Ross Bryant: Did your visualisation skills help you when you set up your own practice?

Henry Goss: When I started getting better at it and I was going to set up my own practice, I was like: "Well shit, if I'm going to set up my own practice, I need this level of quality." And also if you haven't built a project, you need high-end visualisations to get you noticed in the industry because that's what people expect these days.

Staithe End House by Henry Goss Architects_2sq
Staithe End House

Ross Bryant: Do you present photorealistic renderings to your clients from the outset?

Henry Goss: Early on, you don't want to tie your own mind or your client's mind down to a specific photo-realistic space, you want it to be much more about the early architectural image and the evocation of space and the ethereal nature of light. Later on, when the photorealistic render comes in, it's partly marketing and partly a fascination with the fact that we have the technology that can achieve this.

Staithe End House by Henry Goss Architects_2sq
Staithe End House

Ross Bryant: Why go to so much trouble with the images?

Henry Goss: Two reasons: Firstly publicity. Being a relatively young architectural practice our built portfolio is relatively small. The second reason is that I'm secretly a bit of a geek and I simply enjoy it.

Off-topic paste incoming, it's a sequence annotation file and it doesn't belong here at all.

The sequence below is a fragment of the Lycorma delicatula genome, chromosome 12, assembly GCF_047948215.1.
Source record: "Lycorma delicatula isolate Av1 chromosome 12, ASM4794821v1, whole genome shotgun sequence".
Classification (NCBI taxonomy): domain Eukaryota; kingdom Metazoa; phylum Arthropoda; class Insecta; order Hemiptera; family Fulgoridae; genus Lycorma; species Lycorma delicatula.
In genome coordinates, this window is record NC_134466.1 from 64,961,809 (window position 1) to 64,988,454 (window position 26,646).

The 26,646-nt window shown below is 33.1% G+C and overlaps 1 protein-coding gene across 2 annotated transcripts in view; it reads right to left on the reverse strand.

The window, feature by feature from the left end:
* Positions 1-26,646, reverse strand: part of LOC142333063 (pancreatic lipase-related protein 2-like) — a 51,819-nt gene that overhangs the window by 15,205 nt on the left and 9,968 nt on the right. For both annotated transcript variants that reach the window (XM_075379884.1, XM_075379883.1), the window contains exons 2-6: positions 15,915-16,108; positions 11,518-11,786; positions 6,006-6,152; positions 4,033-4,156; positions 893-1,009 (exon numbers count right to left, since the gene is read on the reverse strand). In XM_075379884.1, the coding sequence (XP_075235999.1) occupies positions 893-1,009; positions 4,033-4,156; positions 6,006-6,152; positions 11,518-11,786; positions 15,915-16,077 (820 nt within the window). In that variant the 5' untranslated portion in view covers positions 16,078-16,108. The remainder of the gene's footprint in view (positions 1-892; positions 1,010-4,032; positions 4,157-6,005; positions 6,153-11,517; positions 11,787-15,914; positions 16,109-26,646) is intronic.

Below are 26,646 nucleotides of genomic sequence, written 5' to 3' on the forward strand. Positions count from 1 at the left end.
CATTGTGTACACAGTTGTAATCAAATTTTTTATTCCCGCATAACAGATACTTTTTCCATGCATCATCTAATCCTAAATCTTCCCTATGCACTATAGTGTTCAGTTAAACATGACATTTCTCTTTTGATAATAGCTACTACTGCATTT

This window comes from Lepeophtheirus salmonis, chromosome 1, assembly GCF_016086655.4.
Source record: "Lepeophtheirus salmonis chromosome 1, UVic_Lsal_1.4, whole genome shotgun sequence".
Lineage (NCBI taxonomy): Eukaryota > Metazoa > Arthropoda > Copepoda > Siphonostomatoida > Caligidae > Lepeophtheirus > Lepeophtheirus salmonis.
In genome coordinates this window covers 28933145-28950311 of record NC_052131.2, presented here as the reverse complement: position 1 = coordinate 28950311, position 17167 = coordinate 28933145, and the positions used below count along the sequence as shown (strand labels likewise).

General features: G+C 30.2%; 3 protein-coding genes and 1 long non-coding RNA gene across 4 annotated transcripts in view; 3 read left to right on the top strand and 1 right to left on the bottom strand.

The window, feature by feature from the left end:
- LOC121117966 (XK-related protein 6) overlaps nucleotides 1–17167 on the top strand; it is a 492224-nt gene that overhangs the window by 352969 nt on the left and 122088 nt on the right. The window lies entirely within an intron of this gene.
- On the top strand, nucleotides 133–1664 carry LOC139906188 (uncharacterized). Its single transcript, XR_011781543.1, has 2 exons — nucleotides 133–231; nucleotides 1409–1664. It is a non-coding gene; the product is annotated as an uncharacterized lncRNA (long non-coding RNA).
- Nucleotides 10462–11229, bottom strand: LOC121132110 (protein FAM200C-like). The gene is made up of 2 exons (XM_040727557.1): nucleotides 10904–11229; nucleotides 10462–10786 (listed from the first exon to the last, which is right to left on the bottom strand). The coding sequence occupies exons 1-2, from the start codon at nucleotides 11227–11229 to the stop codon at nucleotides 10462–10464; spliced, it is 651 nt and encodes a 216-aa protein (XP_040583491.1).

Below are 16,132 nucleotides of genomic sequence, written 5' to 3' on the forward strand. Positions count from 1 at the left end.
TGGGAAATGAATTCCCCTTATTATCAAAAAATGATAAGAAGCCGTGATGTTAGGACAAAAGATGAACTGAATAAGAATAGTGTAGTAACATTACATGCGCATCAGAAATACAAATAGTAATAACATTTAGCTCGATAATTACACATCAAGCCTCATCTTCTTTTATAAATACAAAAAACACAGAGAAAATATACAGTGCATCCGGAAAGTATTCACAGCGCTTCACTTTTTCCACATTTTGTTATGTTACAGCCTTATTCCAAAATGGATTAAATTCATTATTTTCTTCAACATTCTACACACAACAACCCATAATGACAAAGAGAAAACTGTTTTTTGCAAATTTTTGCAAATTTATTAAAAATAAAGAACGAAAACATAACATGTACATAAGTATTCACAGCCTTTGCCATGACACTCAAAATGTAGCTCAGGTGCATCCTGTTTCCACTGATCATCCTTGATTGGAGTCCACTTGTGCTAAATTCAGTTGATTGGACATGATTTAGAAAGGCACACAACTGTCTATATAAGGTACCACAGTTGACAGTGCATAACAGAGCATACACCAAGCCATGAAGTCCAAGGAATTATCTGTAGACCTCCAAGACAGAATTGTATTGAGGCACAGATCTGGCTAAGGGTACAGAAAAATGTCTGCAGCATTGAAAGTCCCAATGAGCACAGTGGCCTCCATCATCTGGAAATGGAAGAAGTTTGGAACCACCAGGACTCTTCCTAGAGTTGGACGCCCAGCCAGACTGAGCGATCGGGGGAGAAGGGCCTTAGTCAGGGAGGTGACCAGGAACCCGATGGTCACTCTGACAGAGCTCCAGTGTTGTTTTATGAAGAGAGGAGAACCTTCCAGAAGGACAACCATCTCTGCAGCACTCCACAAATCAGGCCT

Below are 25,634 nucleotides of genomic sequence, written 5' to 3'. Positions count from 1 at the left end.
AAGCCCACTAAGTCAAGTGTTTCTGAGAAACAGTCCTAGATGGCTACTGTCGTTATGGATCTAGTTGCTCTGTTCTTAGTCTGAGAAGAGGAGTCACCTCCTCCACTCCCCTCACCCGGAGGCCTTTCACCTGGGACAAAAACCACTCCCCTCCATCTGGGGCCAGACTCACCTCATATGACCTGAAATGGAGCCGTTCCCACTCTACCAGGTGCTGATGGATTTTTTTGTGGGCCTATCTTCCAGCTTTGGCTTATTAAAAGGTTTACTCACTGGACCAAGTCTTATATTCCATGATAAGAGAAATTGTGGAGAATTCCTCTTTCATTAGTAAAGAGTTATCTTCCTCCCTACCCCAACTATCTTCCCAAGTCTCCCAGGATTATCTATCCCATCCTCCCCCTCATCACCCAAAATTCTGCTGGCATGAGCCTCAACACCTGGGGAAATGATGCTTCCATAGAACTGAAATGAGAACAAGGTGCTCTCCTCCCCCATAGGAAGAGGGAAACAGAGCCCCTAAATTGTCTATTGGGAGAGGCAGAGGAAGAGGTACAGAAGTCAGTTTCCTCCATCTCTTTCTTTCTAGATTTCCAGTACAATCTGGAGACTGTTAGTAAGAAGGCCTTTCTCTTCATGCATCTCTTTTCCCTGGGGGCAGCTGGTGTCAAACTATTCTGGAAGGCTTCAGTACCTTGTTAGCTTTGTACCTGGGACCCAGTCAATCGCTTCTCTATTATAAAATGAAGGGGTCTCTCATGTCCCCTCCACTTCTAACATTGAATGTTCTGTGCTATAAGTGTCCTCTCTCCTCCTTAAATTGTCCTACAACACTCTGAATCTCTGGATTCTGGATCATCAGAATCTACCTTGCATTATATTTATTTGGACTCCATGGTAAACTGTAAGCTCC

Ross Bryant: How long does each image take?

Henry Goss: It's hard to say as the set up for each job is so different. A simple render with few materials may only take a few days to a week to produce several images. A render with full CG environment such as Staithe End including scatter objects, grass, trees, gravel and procedural textures can take significantly longer. Staithe End was developed gradually over a period of about three months.

Staithe End House by Henry Goss Architects_2sq
Staithe End House

Ross Bryant: Why are there no people in the Staithe End renderings?

Henry Goss: There are two main ways of adding people to renders, either by rendering a 3D modelled person or by montage in post production. The human brain is highly tuned to pick up subtle nuances of human appearance and movement and therefore it's very difficult to achieve a convincing result. I usually add people if the message trying to be conveyed is about use and lifestyle, but I feel that, as with a lot of architectural photography, sometimes the pure nature of the architecture itself is better represented laid bare.